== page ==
It hardly seems possible for President Bush to raise his bet on the war in Iraq, the single policy that already defines his presidency and threatens to define his party for a decade.
Yet how else can we describe what the administration has done this week? On the same day that the Washington Post and ABC News released a poll in which nearly 7 of 10 Americans disapproved of his handling of the war, President Bush gave a high-profile speech in Charleston, S.C., declaring "America can accept nothing less than complete victory" in Iraq.
The president then raised the stakes still further by suggesting anything less than that would be a personal triumph for Osama bin Laden. With heavy emphasis, he framed the conflict in Iraq not as a sectarian struggle between long-feuding factions there, but as a duel between two outsiders — the United States and al-Qaida. The forces of America versus the forces of Sept. 11. Us versus them. Good versus evil.
The actual country of Iraq, it seems, is just the unfortunate stage on which this Armageddon occurs. Iraq's own history, religion, politics and culture are of less importance, distractions that were not mentioned in the president's speech.
This White House has long had a penchant for drawing situations in dramatic black-and-white. This rhetoric may be galvanizing in the moment, especially in the midst of wartime. But as a strategy for overcoming war weariness at home – or for actually winning a war abroad – it leaves much to be desired.
First, it is manifest to the nation and the world that Mr. Bush is not winning this struggle that he insists on portraying in apocalyptic terms. That means the coming consequences will be seen as apocalyptic as well, and that's not good news for America.
Second, the president is raising the ante at a moment when the cards he is holding do not beat those already showing on the table. This means that as the realpolitik plays out, he and his government and nation will sacrifice more and more for less and less.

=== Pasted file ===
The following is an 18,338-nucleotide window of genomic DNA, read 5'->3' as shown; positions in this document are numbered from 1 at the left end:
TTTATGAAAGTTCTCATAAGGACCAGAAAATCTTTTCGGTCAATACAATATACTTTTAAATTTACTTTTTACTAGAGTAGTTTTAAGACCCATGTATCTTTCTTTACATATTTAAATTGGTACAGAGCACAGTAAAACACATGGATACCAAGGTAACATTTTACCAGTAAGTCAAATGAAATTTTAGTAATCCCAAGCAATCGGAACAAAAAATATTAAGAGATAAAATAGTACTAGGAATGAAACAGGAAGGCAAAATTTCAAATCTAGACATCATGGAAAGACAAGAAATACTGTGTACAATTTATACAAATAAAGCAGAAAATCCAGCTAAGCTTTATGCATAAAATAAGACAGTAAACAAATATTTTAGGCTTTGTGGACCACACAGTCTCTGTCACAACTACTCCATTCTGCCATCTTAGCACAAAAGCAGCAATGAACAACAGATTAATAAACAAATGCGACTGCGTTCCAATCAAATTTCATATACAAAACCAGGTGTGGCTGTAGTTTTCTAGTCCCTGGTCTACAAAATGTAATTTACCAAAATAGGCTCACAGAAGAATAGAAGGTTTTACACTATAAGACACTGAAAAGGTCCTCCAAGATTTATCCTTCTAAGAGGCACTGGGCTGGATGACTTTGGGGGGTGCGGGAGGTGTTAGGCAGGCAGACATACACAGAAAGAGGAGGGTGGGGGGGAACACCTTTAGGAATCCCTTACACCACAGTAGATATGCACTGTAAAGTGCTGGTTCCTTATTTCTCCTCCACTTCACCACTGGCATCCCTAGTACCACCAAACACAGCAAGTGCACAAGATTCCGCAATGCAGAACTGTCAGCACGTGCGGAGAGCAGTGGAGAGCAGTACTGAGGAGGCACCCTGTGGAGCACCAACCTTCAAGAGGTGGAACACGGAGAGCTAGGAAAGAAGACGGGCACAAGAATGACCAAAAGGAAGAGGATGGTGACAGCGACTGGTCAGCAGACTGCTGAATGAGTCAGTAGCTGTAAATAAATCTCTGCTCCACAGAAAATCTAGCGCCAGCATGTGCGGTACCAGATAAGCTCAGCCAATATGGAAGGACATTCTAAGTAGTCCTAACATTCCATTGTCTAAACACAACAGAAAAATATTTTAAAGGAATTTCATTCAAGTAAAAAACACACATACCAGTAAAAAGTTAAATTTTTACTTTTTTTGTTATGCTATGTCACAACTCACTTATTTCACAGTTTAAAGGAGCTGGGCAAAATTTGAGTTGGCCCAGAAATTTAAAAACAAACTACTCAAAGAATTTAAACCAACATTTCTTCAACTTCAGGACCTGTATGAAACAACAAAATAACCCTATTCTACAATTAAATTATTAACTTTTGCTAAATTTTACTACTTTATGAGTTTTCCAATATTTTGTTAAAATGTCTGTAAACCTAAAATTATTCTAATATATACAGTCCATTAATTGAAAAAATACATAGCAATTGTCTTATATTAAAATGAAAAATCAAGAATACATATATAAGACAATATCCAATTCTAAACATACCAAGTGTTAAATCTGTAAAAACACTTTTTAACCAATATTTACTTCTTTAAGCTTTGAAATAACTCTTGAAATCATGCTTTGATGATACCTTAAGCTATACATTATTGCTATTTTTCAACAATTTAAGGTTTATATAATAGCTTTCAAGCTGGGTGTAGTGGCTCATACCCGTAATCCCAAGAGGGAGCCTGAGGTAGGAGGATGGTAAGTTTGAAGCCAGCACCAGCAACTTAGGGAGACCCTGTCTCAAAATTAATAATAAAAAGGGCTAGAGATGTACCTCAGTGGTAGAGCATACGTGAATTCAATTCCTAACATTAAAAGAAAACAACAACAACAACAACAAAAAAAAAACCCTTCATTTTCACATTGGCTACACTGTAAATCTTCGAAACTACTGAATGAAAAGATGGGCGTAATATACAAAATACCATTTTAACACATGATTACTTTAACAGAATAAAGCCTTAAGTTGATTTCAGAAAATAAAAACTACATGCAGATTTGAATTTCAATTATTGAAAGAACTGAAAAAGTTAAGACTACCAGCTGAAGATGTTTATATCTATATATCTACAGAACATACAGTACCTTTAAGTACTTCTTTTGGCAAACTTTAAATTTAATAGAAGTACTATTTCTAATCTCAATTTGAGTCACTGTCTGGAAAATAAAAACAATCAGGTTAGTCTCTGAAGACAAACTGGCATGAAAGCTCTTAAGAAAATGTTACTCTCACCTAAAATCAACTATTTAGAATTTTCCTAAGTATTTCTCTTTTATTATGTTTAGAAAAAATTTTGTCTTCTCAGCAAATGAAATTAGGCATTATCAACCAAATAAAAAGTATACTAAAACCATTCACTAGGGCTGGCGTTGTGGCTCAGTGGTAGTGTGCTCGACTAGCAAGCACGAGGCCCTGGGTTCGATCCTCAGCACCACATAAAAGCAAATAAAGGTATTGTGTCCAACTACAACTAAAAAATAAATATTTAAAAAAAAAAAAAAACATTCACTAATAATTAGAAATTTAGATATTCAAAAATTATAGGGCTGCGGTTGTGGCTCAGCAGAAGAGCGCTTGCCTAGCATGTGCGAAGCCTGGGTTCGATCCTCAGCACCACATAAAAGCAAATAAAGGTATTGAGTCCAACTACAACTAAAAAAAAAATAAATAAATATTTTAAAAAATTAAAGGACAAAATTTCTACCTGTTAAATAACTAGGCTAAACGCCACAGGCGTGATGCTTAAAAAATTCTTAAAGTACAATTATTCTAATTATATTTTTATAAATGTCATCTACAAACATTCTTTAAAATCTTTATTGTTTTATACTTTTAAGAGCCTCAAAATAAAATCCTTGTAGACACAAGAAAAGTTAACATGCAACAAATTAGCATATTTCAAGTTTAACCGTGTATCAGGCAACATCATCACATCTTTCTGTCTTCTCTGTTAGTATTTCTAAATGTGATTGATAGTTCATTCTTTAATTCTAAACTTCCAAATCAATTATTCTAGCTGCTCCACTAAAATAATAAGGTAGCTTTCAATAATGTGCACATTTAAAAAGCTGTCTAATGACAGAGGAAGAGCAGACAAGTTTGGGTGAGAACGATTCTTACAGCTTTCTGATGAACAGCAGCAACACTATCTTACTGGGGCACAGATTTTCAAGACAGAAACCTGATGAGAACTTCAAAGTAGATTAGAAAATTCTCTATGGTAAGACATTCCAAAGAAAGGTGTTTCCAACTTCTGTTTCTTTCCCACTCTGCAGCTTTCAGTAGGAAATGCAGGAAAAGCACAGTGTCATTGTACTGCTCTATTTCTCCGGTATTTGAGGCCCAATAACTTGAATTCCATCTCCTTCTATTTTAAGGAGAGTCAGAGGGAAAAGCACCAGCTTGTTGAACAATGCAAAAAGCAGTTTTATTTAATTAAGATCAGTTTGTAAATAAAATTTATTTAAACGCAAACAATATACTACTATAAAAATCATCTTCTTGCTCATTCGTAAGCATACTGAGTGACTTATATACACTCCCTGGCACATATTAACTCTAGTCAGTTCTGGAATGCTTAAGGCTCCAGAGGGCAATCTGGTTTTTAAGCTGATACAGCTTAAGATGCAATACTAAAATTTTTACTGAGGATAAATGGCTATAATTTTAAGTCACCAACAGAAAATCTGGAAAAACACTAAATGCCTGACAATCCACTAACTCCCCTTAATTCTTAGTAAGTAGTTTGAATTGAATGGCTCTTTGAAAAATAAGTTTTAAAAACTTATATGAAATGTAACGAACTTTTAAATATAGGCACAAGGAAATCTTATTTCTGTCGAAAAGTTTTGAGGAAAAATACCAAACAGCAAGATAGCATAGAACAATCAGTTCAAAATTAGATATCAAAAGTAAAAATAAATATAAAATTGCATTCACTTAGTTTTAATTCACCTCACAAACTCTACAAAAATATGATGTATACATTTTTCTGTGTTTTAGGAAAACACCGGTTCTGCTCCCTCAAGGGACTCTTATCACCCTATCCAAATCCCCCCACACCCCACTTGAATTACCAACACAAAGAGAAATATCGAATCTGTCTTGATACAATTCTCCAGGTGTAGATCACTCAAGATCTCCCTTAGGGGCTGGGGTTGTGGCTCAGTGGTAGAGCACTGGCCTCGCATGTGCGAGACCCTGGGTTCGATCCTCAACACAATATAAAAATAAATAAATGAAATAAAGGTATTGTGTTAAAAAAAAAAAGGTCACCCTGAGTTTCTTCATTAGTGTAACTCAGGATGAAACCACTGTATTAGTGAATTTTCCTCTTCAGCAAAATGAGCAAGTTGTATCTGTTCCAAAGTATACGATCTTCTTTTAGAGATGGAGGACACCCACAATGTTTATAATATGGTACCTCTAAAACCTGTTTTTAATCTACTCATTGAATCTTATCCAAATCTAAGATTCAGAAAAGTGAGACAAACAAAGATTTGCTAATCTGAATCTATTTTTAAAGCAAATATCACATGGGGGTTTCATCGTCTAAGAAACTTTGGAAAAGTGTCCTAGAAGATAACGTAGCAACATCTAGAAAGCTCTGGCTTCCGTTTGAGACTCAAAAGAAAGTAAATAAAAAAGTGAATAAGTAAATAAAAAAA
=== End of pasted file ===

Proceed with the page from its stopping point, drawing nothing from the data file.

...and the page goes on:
Third, the president is redoubling his war commitment at a time when even his supporters are reconsidering theirs. More and more conservatives are bailing on the policy, in the country and in Congress as well. This month we have heard as many as a dozen Republican senators expressing sentiments ranging from doubt to outright opposition.
What is the administration doing to reassure us? It is returning to its invocation of a connection between Iraq and "the people who attacked us on 9-11." Once, this was an undertone to the central cause for war: Saddam Hussein and his alleged weapons of mass destruction. That cause is gone. Now, the president tells us, Iraq is all about Osama bin Laden, a man who — not so long ago — the administration declared did not matter.
Will this born-again bogeyman still be enough to keep the president's party behind him in the Senate, where the minority Republicans have thus far been able to frustrate the majority?
That may depend on how Republican senators react to another story that appeared this week, on the same day the president gave his Charleston speech. USA Today and the New York Times and others reported that General David Petraeus and Ambassador Ryan Crocker have a plan that relies on strong U.S. troop presence to placate Iraq for two years or more.
That timing may well reflect a realistic or even optimistic assessment of the security situation in Iraq. But it can hardly be reassuring to Republicans who have been vigorously pointing toward mid-September as a moment of reckoning for the Bush policy in Iraq.
Earlier this month, the Senate debated a measure that would have begun U.S. troop withdrawals in 120 days. Republicans begged for General Petraeus to be given until September. The citing of this month became a mantra.
That will continue, in spite of the president's Charleston speech. Within hours of that speech, House Republican leader John Boehner appeared on CNN and referred to a September reassessment of the war strategy three times in the course of one answer.
Even as Congress clings to that timing, the Bush administration seems to be letting it slip. General Petraeus' No. 2 general has suggested he needs until November for an assessment. Others have suggested the real sea change will come next March, when the Pentagon's troop rotation will no longer be able to sustain the current surge.
Or perhaps the moment of truth will be deferred to mid-2009, as the latest plan from Defense and State seems to indicate.
If the only acceptable outcome is Mr. Bush's ideal of "complete victory," then even those deadlines may need to slip. Setting the bar for American success so high may put it out of reach indefinitely.
Given that reality, does it make sense to portray this fight as a duel to the death between the United States and al-Qaida? Is that how we want the world to judge what it sees happening in Iraq?